knowing God

In Philippians 3:10 Paul expressed his desire to know God.  He certainly did know God, but he wanted to know Him more intimately.  This should be the heart of every Christian, because the more we know Him, the more we will love Him, and the more we love Him, the more we will keep His commands in faithful obedience.

There is, first and formost, a knowing God with the mind, or theoretical knowledge.  We can only know this, as He has revealed Himself to us through His word, the Bible.  Through this avenue of knowledge, we learn who He is, what He has done for us, and how it is possible to enter into a personal relationship with Him.

The knowledge Paul spoke about in the above mentioned verse, however, is a different kind of knowledge.  It is a knowledge that comes from the experience of personally finding Him out and staking our life on what has been found out.  We study His attributes to learn more about His identity and His purpose, and in receiving this by faith and submitting ourselves to who He is, we can experience some of that which  Philippians 3:10 speaks.

We also increase in our knowledge of Him as we obey His commands.  When we find a command of Scripture and faithfully obey it, we also find that God allows us to move in a little closer in our fellowship with Him, giving a more intimate knowledge of Himself.  No person living in rebellion to what he knows the word of God teaches is either walking in fellowship or increasing in God’s knowledge.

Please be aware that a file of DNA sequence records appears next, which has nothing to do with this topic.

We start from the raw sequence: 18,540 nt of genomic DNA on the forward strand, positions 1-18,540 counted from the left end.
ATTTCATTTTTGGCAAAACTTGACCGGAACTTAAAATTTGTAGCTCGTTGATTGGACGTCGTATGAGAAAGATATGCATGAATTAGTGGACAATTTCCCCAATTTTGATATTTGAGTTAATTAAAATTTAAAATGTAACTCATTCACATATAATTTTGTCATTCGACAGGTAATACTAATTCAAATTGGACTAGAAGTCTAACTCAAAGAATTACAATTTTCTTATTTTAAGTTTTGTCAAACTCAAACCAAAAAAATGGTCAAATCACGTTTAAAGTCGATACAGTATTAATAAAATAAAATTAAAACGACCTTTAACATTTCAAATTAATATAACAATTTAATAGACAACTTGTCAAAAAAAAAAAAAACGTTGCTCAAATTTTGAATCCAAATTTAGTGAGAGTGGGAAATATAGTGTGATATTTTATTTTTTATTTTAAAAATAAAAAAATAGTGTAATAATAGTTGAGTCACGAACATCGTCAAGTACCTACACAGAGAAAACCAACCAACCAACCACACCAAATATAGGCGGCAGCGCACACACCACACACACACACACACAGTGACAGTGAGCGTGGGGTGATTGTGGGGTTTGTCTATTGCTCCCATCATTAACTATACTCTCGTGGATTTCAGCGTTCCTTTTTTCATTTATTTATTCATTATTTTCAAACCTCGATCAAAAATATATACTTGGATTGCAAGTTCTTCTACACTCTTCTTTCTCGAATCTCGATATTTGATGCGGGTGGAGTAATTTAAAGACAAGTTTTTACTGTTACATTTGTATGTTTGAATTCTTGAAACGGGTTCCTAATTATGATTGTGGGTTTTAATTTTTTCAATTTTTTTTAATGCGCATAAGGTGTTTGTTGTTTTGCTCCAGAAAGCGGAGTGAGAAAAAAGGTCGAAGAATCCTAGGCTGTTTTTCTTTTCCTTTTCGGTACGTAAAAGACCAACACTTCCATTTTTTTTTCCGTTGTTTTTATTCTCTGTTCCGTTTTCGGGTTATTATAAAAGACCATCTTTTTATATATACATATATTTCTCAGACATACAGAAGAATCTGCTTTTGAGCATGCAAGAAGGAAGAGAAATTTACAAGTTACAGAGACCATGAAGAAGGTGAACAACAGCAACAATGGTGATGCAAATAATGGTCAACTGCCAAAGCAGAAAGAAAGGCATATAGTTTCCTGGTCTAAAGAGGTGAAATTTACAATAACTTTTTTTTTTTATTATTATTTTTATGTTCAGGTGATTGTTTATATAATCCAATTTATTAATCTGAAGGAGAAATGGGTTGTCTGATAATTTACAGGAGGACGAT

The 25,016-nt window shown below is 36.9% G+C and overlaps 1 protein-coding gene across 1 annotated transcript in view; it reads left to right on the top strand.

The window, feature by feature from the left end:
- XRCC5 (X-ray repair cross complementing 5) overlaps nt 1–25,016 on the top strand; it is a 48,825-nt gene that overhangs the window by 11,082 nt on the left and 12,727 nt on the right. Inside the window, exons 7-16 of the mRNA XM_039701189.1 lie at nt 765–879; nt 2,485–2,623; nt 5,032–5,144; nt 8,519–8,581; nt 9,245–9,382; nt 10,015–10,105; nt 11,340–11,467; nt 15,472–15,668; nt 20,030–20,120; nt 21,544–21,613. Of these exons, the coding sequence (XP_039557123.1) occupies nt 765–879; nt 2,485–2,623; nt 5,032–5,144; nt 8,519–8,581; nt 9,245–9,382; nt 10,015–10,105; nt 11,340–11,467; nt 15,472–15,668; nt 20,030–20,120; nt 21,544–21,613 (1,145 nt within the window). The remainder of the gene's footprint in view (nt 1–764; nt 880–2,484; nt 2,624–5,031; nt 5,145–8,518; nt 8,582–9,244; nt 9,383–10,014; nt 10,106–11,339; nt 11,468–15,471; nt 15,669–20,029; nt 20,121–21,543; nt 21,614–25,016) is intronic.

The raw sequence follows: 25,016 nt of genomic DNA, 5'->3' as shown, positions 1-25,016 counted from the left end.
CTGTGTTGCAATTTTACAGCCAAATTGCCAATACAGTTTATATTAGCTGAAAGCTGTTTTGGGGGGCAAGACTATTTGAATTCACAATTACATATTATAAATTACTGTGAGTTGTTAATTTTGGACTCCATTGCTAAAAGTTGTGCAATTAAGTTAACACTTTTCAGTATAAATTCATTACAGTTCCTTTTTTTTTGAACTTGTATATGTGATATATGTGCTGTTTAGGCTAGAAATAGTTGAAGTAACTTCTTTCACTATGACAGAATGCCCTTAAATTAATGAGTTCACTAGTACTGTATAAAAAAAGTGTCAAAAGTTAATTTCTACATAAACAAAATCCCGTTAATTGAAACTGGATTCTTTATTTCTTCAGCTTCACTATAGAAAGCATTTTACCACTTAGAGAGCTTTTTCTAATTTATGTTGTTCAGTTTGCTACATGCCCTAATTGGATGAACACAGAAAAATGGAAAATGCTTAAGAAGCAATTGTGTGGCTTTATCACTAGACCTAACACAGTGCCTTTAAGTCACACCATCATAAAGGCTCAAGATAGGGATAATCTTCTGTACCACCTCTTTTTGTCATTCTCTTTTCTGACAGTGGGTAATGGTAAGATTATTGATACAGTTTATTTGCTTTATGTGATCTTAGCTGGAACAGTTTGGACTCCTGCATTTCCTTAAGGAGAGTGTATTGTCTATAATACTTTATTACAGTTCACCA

A third dimension of knowing Him that I would mention, is receiving His promises and believing them.  I am using the word “believe” as an action word.   God intends that our faith be such that we believe His word above all circumstances, appearances, and feelings.   Many Christians have learned to do that concerning going to heaven when they die, but they have not learned it for living here and now.  What a difference that can make!  When Paul expressed his desire to “know Him in the power of His resurrection and the fellowship of His sufferings, being conformed to His death,” he meant here and now living.

He had great knowledge of God, but he wanted to know Him more.  One country song says, “I like it, I love it, I want some more of it!”  I’m not sure just what the country singing was talking about, but I know there’s nothing like knowing God.

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